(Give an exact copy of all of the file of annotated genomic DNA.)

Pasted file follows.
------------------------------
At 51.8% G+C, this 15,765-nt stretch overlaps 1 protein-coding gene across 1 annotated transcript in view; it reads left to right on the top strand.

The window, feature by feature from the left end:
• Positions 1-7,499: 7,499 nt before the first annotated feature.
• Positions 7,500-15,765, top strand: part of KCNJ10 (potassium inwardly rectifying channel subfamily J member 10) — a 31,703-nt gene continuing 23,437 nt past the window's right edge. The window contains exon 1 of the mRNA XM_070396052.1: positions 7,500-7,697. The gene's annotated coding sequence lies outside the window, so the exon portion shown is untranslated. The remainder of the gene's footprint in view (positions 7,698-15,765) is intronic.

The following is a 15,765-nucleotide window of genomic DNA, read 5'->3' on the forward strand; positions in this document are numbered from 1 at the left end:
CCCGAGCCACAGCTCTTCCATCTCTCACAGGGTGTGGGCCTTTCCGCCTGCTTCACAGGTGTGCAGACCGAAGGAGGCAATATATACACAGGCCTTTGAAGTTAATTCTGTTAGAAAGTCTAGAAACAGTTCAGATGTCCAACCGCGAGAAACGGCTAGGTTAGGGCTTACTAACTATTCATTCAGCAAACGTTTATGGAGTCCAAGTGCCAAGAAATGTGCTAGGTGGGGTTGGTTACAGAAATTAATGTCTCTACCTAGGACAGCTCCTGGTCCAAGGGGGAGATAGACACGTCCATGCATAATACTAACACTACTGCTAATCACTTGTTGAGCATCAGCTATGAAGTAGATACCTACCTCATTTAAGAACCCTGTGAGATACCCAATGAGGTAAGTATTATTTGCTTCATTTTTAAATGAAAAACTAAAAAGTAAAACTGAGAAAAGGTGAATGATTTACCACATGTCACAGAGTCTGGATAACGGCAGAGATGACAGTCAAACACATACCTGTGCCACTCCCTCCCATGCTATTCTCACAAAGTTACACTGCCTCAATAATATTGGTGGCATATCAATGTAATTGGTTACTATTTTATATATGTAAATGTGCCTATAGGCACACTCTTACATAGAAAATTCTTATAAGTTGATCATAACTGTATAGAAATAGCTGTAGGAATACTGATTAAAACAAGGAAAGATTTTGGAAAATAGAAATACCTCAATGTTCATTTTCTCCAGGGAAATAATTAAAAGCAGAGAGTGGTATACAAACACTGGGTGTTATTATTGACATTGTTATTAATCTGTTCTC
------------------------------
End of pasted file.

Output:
At 51.8% G+C, this 15,765-nt stretch overlaps 1 protein-coding gene across 1 annotated transcript in view; it reads left to right on the top strand.

The window, feature by feature from the left end:
• Positions 1-7,499: 7,499 nt before the first annotated feature.
• Positions 7,500-15,765, top strand: part of KCNJ10 (potassium inwardly rectifying channel subfamily J member 10) — a 31,703-nt gene continuing 23,437 nt past the window's right edge. The window contains exon 1 of the mRNA XM_070396052.1: positions 7,500-7,697. The gene's annotated coding sequence lies outside the window, so the exon portion shown is untranslated. The remainder of the gene's footprint in view (positions 7,698-15,765) is intronic.

The following is a 15,765-nucleotide window of genomic DNA, read 5'->3' on the forward strand; positions in this document are numbered from 1 at the left end:
CCCGAGCCACAGCTCTTCCATCTCTCACAGGGTGTGGGCCTTTCCGCCTGCTTCACAGGTGTGCAGACCGAAGGAGGCAATATATACACAGGCCTTTGAAGTTAATTCTGTTAGAAAGTCTAGAAACAGTTCAGATGTCCAACCGCGAGAAACGGCTAGGTTAGGGCTTACTAACTATTCATTCAGCAAACGTTTATGGAGTCCAAGTGCCAAGAAATGTGCTAGGTGGGGTTGGTTACAGAAATTAATGTCTCTACCTAGGACAGCTCCTGGTCCAAGGGGGAGATAGACACGTCCATGCATAATACTAACACTACTGCTAATCACTTGTTGAGCATCAGCTATGAAGTAGATACCTACCTCATTTAAGAACCCTGTGAGATACCCAATGAGGTAAGTATTATTTGCTTCATTTTTAAATGAAAAACTAAAAAGTAAAACTGAGAAAAGGTGAATGATTTACCACATGTCACAGAGTCTGGATAACGGCAGAGATGACAGTCAAACACATACCTGTGCCACTCCCTCCCATGCTATTCTCACAAAGTTACACTGCCTCAATAATATTGGTGGCATATCAATGTAATTGGTTACTATTTTATATATGTAAATGTGCCTATAGGCACACTCTTACATAGAAAATTCTTATAAGTTGATCATAACTGTATAGAAATAGCTGTAGGAATACTGATTAAAACAAGGAAAGATTTTGGAAAATAGAAATACCTCAATGTTCATTTTCTCCAGGGAAATAATTAAAAGCAGAGAGTGGTATACAAACACTGGGTGTTATTATTGACATTGTTATTAATCTGTTCTC